Coupled to the X-stage 312 is Y-stage 314, which rests atop the X-stage and allows the carrier 250 to be translated back and forth in the Y direction or axis. Movement of this stage also results in the movement of theta drive 311. As can best be seen in
In order to make system 100 more effective for probing large specimen such as 300 mm wafers, the X and Y stages 312 and 314 may be designed with enlarged beds or stages or support structures in order to minimize the amount of Y-stage 312 overhang from the X-stage 312. This prevents deflection that can occur if too large of an overhang is created which results in shifting of the carrier 250 and specimen falling out of focus. For example, if system 100 is being used to view/probe a large specimen and the Y stage 314 is translated to an extreme end in the Y direction, the combined weight of the carrier 250, theta drive 311 and specimen 118 may be enough to cause the Y-stage to deflect down at the end furthest from the X-stage 312 creating enough movement in the testing surface to place the specimen out of focus with the microscope 104 or 105. In order to avoid this, the width of the X-stage 312 is preferably increased to accommodate the full extent of y-axis movement thereby avoiding overhang, and/or additional support structures may be added off to the side of the X-stage 312 in order to provide support to the Y-stage 314. An example of the latter would be to configure the nut and nut mounting bracket shown in
Before discussing the Z stage 316, it should be noted that the concepts of the motion control mechanisms discussed thus far are generally applicable to any of the motion control mechanisms of system 100, such as those used in conjunction with the manipulators 252 a–d. For example, an adjustment mechanism for any of the X, Y and Z stages of manipulators 252 a–d is shown in
The manipulator adjustment mechanism 500 may also utilize the thermal protection concepts discussed above with respect to other motion control mechanisms. For example, in
Turning now to
The sprockets of the column members 316 a–d are connected to one another via a driven member such as a belt or chain 778 (
A Z-shape guide and slide 781 is positioned near the back of the chamber 190 and is attached to the platform 544. This guide/slide 781 is similar in construction to the guide and slides discussed with respect to X and Y drives 312 and 314 and operates to guide the Z drive mechanisms 316 a–d in a straight up and down (or vertical) manner to ensure that no lateral movements are made which might affect the positioning of the DUT 118.
The motion control mechanisms of system 100 may be operated and configured in a variety of ways in order to provide any number of desired movements. For example, the platform 544 may be used for coarse adjustments of the carrier 250 and DUT 118, while more precise (or fine) adjustments may be made via the X, Y, and Z stages 312, 314 and 316 of the carrier 250. The motion control mechanisms 540 of platform 544 may be used to generally position the desired portion of the DUT 118 and carrier 250 under the microscope 104 or 105, (e.g., general X and Y positioning), while the X, Y and Z stages 312, 314 and 316 of carrier 250 may be used to actually position the probes 256 on the desired conductive path indicia of the DUT 118, (e.g., fine X, Y and Z positioning).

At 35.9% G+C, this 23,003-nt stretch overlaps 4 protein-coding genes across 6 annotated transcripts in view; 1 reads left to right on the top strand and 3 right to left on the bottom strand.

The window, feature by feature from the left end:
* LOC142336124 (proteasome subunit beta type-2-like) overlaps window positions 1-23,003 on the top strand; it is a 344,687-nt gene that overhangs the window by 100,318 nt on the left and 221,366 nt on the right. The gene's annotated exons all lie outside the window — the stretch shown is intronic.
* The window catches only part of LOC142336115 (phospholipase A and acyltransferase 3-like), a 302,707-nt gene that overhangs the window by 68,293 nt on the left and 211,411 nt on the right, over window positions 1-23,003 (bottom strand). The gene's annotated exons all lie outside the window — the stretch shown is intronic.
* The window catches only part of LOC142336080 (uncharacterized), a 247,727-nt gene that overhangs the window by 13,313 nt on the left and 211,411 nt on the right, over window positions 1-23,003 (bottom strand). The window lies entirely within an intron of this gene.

The fine positioning of the DUT and carrier typically involves using the X and Y stages 312 and 314 of chuck 260 to position the DUT 118 in the appropriate X and Y positions and then using the Z stage 316 to raise the DUT 118 into contact with the probes 256 and/or lower the probes 256 into contact with DUT 118 via the Z position adjustment mechanism 358 or 374 of manipulators 252 a–d.
In alternate forms of probe station 100, the probes 256 may be capable of positioning themselves, (e.g., probes with internal motor driven joints), however, such a configuration is less desirable than the configurations discussed above because it introduces additional noise making components, which are very near to the probes 256, thereby increasing the risk of noise or other interference affecting the acquired and applied test signals. As with the X, Y and Z stages 312, 314 and 316, the screw drive motion control mechanisms 540 may use a variety of types of motors, such as linear motors, stepper motors, servo-motors, or the like, as long as they are capable of providing the desired translation of the platform 544 (including platen 258, carrier 250, manipulators 252 a–d, probes 256).
As mentioned above, the tilt/tip mechanisms 542 also position the DUT 118 under the probes 256 and microscope 104. For example, these mechanisms 542 may be used to position probes 256 on the DUT in a desired fashion, to assist the user in “seeing” probe-touchdown on the DUT, or simply to allow the user to observe the probes 256 making contact with the DUT 118 from an angle other than vertical.
The probe station 100 may also be setup with environmental controls which operate to control the temperature and atmosphere within the housing 102. Such controls may be used to conduct “at temperature” testing or to obtain specified atmospheric conditions in order to more accurately test how a DUT 118 will operate in its actual application environment. The environmental controls may also be used to minimize the effect any of the components within housing 102 may have on the probing/testing of the DUT 118. For example, a temperature control system consisting of a network of fluid carrying tubes may be used to cool down the temperature within housing 102 and/or various components therein to reduce the effects of thermal expansion.